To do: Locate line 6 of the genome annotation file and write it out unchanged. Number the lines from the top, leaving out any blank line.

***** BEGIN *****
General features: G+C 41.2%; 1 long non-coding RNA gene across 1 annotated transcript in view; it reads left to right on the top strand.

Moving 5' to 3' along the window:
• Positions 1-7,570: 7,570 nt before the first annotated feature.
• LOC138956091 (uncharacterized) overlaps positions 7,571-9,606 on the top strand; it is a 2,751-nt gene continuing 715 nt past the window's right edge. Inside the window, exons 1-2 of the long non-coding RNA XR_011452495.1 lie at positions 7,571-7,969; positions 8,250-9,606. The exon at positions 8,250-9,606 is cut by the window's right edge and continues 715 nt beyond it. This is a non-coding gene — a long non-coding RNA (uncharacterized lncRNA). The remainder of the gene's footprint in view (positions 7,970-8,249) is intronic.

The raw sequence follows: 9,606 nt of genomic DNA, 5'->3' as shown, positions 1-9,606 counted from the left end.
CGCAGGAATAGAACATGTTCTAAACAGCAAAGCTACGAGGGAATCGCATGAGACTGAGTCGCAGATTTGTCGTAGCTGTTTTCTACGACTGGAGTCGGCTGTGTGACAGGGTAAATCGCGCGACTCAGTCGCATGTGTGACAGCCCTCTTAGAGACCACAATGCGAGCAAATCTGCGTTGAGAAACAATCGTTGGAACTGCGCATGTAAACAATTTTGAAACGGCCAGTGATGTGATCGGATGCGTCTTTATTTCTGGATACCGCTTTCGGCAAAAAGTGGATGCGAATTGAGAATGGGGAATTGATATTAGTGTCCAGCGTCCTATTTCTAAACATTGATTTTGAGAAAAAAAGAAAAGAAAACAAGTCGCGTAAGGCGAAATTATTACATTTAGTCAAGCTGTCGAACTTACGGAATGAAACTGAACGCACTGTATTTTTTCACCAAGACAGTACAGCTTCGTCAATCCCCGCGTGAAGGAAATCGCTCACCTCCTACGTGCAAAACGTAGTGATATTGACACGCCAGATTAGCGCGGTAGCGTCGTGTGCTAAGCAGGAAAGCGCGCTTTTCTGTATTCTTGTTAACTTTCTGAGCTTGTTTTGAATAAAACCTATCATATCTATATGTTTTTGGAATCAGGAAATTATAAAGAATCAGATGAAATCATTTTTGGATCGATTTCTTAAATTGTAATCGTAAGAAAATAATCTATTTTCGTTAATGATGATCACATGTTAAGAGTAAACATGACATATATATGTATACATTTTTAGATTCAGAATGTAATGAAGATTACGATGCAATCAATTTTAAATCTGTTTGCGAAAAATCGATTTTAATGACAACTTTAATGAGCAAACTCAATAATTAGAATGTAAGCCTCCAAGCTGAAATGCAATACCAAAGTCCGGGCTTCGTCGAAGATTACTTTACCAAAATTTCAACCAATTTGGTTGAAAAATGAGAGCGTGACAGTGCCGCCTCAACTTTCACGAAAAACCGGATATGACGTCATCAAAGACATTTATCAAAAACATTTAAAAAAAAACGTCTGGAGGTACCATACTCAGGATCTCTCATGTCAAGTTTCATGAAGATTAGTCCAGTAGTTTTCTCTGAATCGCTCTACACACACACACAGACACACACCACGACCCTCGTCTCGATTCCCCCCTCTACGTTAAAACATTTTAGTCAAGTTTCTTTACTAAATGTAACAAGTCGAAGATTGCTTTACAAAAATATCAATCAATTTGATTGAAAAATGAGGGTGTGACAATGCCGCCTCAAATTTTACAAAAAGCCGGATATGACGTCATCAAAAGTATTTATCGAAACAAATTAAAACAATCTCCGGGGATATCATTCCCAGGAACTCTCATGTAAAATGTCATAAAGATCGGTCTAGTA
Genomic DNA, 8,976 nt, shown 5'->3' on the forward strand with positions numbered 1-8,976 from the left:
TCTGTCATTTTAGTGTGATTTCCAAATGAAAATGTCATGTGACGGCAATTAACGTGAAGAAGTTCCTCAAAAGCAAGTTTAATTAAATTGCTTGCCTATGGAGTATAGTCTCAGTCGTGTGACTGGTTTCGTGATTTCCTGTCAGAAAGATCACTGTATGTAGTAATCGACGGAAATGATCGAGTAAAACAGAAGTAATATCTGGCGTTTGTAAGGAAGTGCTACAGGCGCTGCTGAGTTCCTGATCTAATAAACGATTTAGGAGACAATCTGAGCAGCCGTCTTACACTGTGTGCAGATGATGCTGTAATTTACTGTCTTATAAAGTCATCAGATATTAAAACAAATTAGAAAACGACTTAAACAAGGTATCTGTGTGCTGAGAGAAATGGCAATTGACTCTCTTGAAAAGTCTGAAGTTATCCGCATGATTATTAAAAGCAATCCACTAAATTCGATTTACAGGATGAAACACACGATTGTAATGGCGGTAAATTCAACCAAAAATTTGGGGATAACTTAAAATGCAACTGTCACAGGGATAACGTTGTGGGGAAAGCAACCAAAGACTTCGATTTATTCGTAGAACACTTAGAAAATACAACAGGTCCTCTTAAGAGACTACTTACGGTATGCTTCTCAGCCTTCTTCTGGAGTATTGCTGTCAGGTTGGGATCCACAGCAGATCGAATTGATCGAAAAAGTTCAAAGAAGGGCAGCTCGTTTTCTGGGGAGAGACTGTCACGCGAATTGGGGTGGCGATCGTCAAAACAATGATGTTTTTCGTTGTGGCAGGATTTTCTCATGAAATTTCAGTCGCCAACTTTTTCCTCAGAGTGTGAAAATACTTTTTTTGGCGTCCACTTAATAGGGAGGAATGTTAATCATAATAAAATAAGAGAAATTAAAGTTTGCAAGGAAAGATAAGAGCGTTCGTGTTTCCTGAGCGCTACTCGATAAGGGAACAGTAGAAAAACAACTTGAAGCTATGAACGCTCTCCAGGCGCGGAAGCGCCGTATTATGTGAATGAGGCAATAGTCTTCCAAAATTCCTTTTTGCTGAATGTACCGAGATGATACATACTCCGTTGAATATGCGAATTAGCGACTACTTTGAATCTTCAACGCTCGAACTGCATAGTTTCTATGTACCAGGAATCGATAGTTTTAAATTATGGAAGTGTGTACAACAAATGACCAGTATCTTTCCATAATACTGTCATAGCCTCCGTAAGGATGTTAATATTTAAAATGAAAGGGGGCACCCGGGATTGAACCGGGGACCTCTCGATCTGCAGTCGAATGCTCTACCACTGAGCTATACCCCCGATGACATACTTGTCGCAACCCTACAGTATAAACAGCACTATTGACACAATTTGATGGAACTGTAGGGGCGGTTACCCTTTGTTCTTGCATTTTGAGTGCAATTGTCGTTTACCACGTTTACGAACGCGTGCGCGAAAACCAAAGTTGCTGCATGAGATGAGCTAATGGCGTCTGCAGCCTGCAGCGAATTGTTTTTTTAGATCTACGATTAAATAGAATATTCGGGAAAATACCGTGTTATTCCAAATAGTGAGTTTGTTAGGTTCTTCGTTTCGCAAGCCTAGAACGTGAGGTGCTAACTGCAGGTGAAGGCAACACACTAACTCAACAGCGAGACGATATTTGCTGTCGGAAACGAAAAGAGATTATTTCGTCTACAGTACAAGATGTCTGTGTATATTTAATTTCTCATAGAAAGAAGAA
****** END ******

CGCAGGAATAGAACATGTTCTAAACAGCAAAGCTACGAGGGAATCGCATGAGACTGAGTCGCAGATTTGTCGTAGCTGTTTTCTACGACTGGAGTCGGCTGTGTGACAGGGTAAATCGCGCGACTCAGTCGCATGTGTGACAGCCCTCTTAGAGACCACAATGCGAGCAAATCTGCGTTGAGAAACAATCGTTGGAACTGCGCATGTAAACAATTTTGAAACGGCCAGTGATGTGATCGGATGCGTCTTTATTTCTGGATACCGCTTTCGGCAAAAAGTGGATGCGAATTGAGAATGGGGAATTGATATTAGTGTCCAGCGTCCTATTTCTAAACATTGATTTTGAGAAAAAAAGAAAAGAAAACAAGTCGCGTAAGGCGAAATTATTACATTTAGTCAAGCTGTCGAACTTACGGAATGAAACTGAACGCACTGTATTTTTTCACCAAGACAGTACAGCTTCGTCAATCCCCGCGTGAAGGAAATCGCTCACCTCCTACGTGCAAAACGTAGTGATATTGACACGCCAGATTAGCGCGGTAGCGTCGTGTGCTAAGCAGGAAAGCGCGCTTTTCTGTATTCTTGTTAACTTTCTGAGCTTGTTTTGAATAAAACCTATCATATCTATATGTTTTTGGAATCAGGAAATTATAAAGAATCAGATGAAATCATTTTTGGATCGATTTCTTAAATTGTAATCGTAAGAAAATAATCTATTTTCGTTAATGATGATCACATGTTAAGAGTAAACATGACATATATATGTATACATTTTTAGATTCAGAATGTAATGAAGATTACGATGCAATCAATTTTAAATCTGTTTGCGAAAAATCGATTTTAATGACAACTTTAATGAGCAAACTCAATAATTAGAATGTAAGCCTCCAAGCTGAAATGCAATACCAAAGTCCGGGCTTCGTCGAAGATTACTTTACCAAAATTTCAACCAATTTGGTTGAAAAATGAGAGCGTGACAGTGCCGCCTCAACTTTCACGAAAAACCGGATATGACGTCATCAAAGACATTTATCAAAAACATTTAAAAAAAAACGTCTGGAGGTACCATACTCAGGATCTCTCATGTCAAGTTTCATGAAGATTAGTCCAGTAGTTTTCTCTGAATCGCTCTACACACACACACAGACACACACCACGACCCTCGTCTCGATTCCCCCCTCTACGTTAAAACATTTTAGTCAAGTTTCTTTACTAAATGTAACAAGTCGAAGATTGCTTTACAAAAATATCAATCAATTTGATTGAAAAATGAGGGTGTGACAATGCCGCCTCAAATTTTACAAAAAGCCGGATATGACGTCATCAAAAGTATTTATCGAAACAAATTAAAACAATCTCCGGGGATATCATTCCCAGGAACTCTCATGTAAAATGTCATAAAGATCGGTCTAGTA